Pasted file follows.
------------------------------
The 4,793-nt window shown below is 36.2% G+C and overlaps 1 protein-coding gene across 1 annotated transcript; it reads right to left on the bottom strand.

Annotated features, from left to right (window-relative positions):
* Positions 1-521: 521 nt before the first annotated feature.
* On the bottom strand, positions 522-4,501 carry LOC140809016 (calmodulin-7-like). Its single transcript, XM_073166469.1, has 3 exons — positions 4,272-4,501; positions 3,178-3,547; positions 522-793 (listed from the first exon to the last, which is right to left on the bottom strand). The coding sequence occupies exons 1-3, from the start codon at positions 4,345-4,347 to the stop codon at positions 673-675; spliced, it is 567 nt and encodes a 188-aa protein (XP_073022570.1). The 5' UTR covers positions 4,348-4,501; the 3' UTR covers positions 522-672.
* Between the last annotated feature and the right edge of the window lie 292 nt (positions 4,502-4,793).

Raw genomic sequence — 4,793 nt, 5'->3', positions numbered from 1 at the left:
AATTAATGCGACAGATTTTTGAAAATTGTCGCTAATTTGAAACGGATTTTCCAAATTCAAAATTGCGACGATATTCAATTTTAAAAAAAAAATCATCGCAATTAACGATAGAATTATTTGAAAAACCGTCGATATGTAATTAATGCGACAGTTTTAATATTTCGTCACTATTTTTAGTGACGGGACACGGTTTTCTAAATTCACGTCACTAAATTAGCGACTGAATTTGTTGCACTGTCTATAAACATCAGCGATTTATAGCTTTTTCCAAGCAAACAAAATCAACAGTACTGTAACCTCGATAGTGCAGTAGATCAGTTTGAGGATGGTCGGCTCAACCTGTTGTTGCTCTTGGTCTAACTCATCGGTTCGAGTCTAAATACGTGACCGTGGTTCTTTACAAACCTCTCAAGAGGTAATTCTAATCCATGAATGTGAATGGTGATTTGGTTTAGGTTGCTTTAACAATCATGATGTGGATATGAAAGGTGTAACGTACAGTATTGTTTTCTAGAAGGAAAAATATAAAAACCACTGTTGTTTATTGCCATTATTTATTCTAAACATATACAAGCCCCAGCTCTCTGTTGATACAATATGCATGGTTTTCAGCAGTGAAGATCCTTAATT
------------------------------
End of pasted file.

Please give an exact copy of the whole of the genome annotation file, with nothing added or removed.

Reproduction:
The 4,793-nt window shown below is 36.2% G+C and overlaps 1 protein-coding gene across 1 annotated transcript; it reads right to left on the bottom strand.

Annotated features, from left to right (window-relative positions):
* Positions 1-521: 521 nt before the first annotated feature.
* On the bottom strand, positions 522-4,501 carry LOC140809016 (calmodulin-7-like). Its single transcript, XM_073166469.1, has 3 exons — positions 4,272-4,501; positions 3,178-3,547; positions 522-793 (listed from the first exon to the last, which is right to left on the bottom strand). The coding sequence occupies exons 1-3, from the start codon at positions 4,345-4,347 to the stop codon at positions 673-675; spliced, it is 567 nt and encodes a 188-aa protein (XP_073022570.1). The 5' UTR covers positions 4,348-4,501; the 3' UTR covers positions 522-672.
* Between the last annotated feature and the right edge of the window lie 292 nt (positions 4,502-4,793).

Raw genomic sequence — 4,793 nt, 5'->3', positions numbered from 1 at the left:
AATTAATGCGACAGATTTTTGAAAATTGTCGCTAATTTGAAACGGATTTTCCAAATTCAAAATTGCGACGATATTCAATTTTAAAAAAAAAATCATCGCAATTAACGATAGAATTATTTGAAAAACCGTCGATATGTAATTAATGCGACAGTTTTAATATTTCGTCACTATTTTTAGTGACGGGACACGGTTTTCTAAATTCACGTCACTAAATTAGCGACTGAATTTGTTGCACTGTCTATAAACATCAGCGATTTATAGCTTTTTCCAAGCAAACAAAATCAACAGTACTGTAACCTCGATAGTGCAGTAGATCAGTTTGAGGATGGTCGGCTCAACCTGTTGTTGCTCTTGGTCTAACTCATCGGTTCGAGTCTAAATACGTGACCGTGGTTCTTTACAAACCTCTCAAGAGGTAATTCTAATCCATGAATGTGAATGGTGATTTGGTTTAGGTTGCTTTAACAATCATGATGTGGATATGAAAGGTGTAACGTACAGTATTGTTTTCTAGAAGGAAAAATATAAAAACCACTGTTGTTTATTGCCATTATTTATTCTAAACATATACAAGCCCCAGCTCTCTGTTGATACAATATGCATGGTTTTCAGCAGTGAAGATCCTTAATT